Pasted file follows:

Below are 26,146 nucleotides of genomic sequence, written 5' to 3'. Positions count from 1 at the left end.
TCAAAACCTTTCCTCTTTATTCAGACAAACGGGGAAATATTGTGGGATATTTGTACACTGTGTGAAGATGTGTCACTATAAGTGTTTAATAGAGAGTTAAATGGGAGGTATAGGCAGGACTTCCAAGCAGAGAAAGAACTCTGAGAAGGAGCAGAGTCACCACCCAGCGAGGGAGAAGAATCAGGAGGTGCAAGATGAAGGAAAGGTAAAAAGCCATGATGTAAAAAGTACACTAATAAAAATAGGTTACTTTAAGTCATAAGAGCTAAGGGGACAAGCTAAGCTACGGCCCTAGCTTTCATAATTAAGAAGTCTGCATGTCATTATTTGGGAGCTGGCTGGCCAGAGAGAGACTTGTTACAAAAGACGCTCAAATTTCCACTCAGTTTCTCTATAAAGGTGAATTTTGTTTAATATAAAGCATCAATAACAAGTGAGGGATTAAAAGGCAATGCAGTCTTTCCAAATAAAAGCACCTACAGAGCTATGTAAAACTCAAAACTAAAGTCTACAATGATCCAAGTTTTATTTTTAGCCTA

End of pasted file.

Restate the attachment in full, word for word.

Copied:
Below are 26,146 nucleotides of genomic sequence, written 5' to 3'. Positions count from 1 at the left end.
TCAAAACCTTTCCTCTTTATTCAGACAAACGGGGAAATATTGTGGGATATTTGTACACTGTGTGAAGATGTGTCACTATAAGTGTTTAATAGAGAGTTAAATGGGAGGTATAGGCAGGACTTCCAAGCAGAGAAAGAACTCTGAGAAGGAGCAGAGTCACCACCCAGCGAGGGAGAAGAATCAGGAGGTGCAAGATGAAGGAAAGGTAAAAAGCCATGATGTAAAAAGTACACTAATAAAAATAGGTTACTTTAAGTCATAAGAGCTAAGGGGACAAGCTAAGCTACGGCCCTAGCTTTCATAATTAAGAAGTCTGCATGTCATTATTTGGGAGCTGGCTGGCCAGAGAGAGACTTGTTACAAAAGACGCTCAAATTTCCACTCAGTTTCTCTATAAAGGTGAATTTTGTTTAATATAAAGCATCAATAACAAGTGAGGGATTAAAAGGCAATGCAGTCTTTCCAAATAAAAGCACCTACAGAGCTATGTAAAACTCAAAACTAAAGTCTACAATGATCCAAGTTTTATTTTTAGCCTA